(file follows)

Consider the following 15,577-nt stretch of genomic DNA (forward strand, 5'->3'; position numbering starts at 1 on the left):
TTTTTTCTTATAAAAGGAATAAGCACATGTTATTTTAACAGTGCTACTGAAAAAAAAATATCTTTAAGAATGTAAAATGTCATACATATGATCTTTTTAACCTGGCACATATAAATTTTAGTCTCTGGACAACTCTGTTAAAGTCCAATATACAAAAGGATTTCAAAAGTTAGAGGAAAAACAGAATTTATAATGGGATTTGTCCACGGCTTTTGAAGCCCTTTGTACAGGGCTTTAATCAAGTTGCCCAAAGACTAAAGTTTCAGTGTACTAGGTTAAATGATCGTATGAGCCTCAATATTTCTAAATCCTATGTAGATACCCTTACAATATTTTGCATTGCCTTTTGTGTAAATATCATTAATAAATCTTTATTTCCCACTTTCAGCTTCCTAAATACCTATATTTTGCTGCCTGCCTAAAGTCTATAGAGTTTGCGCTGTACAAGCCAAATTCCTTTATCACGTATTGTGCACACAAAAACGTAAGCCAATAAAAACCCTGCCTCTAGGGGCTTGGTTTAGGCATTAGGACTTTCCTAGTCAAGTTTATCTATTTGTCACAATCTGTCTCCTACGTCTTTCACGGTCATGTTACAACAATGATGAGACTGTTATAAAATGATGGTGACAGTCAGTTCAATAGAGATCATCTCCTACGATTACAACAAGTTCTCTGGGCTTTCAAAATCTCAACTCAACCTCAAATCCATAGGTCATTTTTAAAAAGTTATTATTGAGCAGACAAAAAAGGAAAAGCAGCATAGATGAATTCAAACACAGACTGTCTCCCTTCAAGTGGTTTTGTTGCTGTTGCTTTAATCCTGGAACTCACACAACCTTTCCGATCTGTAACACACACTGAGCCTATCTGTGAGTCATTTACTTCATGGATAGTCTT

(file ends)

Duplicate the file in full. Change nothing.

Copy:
Consider the following 15,577-nt stretch of genomic DNA (forward strand, 5'->3'; position numbering starts at 1 on the left):
TTTTTTCTTATAAAAGGAATAAGCACATGTTATTTTAACAGTGCTACTGAAAAAAAAATATCTTTAAGAATGTAAAATGTCATACATATGATCTTTTTAACCTGGCACATATAAATTTTAGTCTCTGGACAACTCTGTTAAAGTCCAATATACAAAAGGATTTCAAAAGTTAGAGGAAAAACAGAATTTATAATGGGATTTGTCCACGGCTTTTGAAGCCCTTTGTACAGGGCTTTAATCAAGTTGCCCAAAGACTAAAGTTTCAGTGTACTAGGTTAAATGATCGTATGAGCCTCAATATTTCTAAATCCTATGTAGATACCCTTACAATATTTTGCATTGCCTTTTGTGTAAATATCATTAATAAATCTTTATTTCCCACTTTCAGCTTCCTAAATACCTATATTTTGCTGCCTGCCTAAAGTCTATAGAGTTTGCGCTGTACAAGCCAAATTCCTTTATCACGTATTGTGCACACAAAAACGTAAGCCAATAAAAACCCTGCCTCTAGGGGCTTGGTTTAGGCATTAGGACTTTCCTAGTCAAGTTTATCTATTTGTCACAATCTGTCTCCTACGTCTTTCACGGTCATGTTACAACAATGATGAGACTGTTATAAAATGATGGTGACAGTCAGTTCAATAGAGATCATCTCCTACGATTACAACAAGTTCTCTGGGCTTTCAAAATCTCAACTCAACCTCAAATCCATAGGTCATTTTTAAAAAGTTATTATTGAGCAGACAAAAAAGGAAAAGCAGCATAGATGAATTCAAACACAGACTGTCTCCCTTCAAGTGGTTTTGTTGCTGTTGCTTTAATCCTGGAACTCACACAACCTTTCCGATCTGTAACACACACTGAGCCTATCTGTGAGTCATTTACTTCATGGATAGTCTT